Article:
Transplex WTA Methodology1

Figure 1. WTA Methodology1. Total RNA is combined with Library Synthesis Solution and heat-denatured. This is followed with the addition of Reaction Buffer and the strand-displacing Library Synthesis Enzyme, for “single-tube”reverse-transcription and second-strand cDNA synthesis (Omniplex™ Library). The 3’ end of the Library Synthesis Primer is “quasi-random” and substantially non-self-complementary, while the 5’ end is a single, constant non-self-complementary sequence that serves as the annealing site for the universal amplification primer.

Results and Discussion

Amplification of Cellular RNA. Total RNA was extracted from FACS-isolated from human bone marrow stem cells as described in the Materials and Methods. Amplification for all samples was allowed to proceed through 2 cycles of “plateau”, or stationary amplification (Figures 1 and 2). Amplification product was evaluated by qPCR (Figure 3A, B) and agarose gel electrophoresis prior to microarray analysis (Figure 3C).

RNA Amplification Profiles

Figure 2. RNA Amplification Profiles. Total RNA was extracted from cell samples as described in Materials and Methods. RNA amplification was allowed to proceed through 2 cycles of stationary amplification (observed by real time PCR using SybrGreen dye). One thousand-cell reactions were stopped at 19 cycles; 100- and 10-cell samples at 23 cycles.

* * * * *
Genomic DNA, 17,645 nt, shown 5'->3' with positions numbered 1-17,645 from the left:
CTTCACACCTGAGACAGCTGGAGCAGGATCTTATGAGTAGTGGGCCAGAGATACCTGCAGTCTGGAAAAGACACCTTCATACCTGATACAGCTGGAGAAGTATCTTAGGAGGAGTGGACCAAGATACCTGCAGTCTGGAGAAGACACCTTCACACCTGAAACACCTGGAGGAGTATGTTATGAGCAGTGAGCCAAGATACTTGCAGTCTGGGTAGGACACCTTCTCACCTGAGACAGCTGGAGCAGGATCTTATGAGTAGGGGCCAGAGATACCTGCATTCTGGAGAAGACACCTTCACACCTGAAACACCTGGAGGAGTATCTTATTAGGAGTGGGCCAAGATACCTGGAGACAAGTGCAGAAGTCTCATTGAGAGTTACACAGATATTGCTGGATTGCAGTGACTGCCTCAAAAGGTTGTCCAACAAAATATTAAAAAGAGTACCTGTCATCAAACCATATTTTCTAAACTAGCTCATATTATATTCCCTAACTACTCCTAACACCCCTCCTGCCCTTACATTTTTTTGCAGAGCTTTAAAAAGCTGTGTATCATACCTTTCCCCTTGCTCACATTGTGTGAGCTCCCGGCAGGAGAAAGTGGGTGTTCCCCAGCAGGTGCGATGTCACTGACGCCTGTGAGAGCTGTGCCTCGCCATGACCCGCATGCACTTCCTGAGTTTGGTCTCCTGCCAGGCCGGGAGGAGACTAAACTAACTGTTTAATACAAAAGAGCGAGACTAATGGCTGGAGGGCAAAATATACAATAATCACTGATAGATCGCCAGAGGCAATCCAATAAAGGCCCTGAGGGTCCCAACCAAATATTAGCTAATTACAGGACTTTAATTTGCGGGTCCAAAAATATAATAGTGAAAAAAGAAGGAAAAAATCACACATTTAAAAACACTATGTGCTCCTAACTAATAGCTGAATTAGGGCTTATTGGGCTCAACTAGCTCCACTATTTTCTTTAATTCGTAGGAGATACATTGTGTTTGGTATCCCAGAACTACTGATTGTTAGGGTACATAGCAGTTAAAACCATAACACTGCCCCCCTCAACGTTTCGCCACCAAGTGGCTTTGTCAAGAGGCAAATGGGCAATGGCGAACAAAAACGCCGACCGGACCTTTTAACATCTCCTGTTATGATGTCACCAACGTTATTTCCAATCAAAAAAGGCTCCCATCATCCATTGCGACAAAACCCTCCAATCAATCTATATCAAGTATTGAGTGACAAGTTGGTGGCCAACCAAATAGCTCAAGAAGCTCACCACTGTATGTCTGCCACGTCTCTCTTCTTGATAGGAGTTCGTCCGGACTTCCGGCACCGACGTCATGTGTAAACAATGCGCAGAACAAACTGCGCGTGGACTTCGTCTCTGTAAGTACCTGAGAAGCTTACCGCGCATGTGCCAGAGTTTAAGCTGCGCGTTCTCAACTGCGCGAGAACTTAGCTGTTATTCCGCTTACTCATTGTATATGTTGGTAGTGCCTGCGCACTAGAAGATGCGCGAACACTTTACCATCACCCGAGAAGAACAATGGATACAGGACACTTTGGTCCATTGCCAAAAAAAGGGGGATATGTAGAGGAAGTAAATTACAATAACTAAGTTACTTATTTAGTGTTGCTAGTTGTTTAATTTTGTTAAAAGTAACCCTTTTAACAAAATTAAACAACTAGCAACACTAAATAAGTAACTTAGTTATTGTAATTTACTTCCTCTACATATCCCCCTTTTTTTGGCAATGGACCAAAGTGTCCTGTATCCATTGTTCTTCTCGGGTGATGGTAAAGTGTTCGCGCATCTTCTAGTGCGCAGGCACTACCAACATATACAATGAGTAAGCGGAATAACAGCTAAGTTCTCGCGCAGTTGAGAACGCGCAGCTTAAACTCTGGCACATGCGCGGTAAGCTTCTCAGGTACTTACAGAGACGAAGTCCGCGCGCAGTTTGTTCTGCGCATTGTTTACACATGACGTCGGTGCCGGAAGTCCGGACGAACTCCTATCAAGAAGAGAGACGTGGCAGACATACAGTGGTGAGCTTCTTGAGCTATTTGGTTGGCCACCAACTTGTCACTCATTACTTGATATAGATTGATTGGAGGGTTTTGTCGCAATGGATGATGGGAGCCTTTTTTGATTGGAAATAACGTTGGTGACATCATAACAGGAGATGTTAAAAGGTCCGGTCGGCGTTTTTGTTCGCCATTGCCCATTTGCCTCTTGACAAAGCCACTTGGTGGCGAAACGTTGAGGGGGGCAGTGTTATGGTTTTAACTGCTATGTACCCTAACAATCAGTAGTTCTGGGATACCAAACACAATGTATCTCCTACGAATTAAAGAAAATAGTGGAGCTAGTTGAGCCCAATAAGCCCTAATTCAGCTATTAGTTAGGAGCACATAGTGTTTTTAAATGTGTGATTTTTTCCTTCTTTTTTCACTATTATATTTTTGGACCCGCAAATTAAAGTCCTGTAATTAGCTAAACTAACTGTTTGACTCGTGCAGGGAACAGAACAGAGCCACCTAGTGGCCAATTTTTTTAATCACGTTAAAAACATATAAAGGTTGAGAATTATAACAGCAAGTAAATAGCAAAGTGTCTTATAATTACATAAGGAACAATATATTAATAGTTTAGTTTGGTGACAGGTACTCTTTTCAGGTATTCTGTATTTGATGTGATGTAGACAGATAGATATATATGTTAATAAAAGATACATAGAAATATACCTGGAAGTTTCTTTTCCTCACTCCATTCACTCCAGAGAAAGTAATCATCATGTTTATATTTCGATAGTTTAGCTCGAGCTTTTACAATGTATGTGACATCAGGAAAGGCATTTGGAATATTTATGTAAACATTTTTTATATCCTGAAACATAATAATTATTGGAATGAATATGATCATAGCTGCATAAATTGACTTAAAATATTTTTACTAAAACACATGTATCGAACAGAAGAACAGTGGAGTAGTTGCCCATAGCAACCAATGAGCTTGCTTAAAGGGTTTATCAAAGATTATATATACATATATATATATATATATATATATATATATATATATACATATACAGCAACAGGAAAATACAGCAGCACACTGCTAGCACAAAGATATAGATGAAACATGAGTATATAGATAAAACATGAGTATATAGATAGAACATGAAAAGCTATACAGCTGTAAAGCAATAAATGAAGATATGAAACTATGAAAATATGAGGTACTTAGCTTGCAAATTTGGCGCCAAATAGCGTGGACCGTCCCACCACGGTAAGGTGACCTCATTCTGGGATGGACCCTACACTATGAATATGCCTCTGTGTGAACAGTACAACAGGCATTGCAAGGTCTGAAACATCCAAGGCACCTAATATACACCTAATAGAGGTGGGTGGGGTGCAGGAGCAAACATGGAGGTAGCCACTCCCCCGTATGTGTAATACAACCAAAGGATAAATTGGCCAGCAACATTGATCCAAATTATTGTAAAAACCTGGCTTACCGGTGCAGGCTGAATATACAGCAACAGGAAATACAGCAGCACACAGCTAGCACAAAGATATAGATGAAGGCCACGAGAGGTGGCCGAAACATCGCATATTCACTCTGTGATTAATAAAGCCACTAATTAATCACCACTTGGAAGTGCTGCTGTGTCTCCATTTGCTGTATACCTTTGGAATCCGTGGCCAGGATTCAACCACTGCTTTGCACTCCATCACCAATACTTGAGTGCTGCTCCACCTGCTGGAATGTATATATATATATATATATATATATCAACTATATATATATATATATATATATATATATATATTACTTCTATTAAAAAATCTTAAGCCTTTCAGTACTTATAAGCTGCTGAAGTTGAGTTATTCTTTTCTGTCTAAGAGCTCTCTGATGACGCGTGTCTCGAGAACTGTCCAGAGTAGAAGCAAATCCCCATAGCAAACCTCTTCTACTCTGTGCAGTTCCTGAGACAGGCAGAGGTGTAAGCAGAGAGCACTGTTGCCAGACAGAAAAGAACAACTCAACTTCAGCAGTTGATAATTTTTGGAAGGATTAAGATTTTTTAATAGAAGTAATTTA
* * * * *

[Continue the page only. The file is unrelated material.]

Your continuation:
Amplification Qualitative Test

Figure 3. Amplification Qualitative Test. Prior to microarray analysis, amplification reaction products were evaluated by real-time qPCR using primer pairs for 18S, GAPDH, and β-actin transcripts (A, B). qPCR amplicons were further checked by 1% agarose electrophoresis (C).

Microarray Analysis of Whole Cell Samples. A strong concordance between the three stem cell samples is observed for detection of microarray features, in this case, normalized intensities (> 100) (Figure 4). Greater than 85% of features detected in the 10-cell sample are also detected for the 100-cell sample, while > 90% of 10-cell features are also detected in the 1000-cell sample. Taking into account ing a total number of 41,000 unique biological probles on the Agilent 4 x 4 array, detected features for the 10-cell and 100-cell comparison comprised 59% of total array features, with 48% of array features shared between the data sets. Similarly, for the 10-cell and 1000-cell sample comparison, 61% of total array features are detected, with 52% of features shared .

Microarray analysis

Array Features Detected
Intensities > 100

Figure 4. Microarray analysis revealed a strong concordance between the cell samples. Overlapping regions represent median-normalized intensities (> 100). Greater than 85% of detected features represented in the 10-cell sample are detected for the 100-cell sample, while > 90% of 10-cell features are also detected in the 1000-cell sample. In addition, the overlapping regions are highly concordant, with greater than 98% of 10-cell/100-cell overlapping intensities detected in the 10-cell/1000-cell intersection.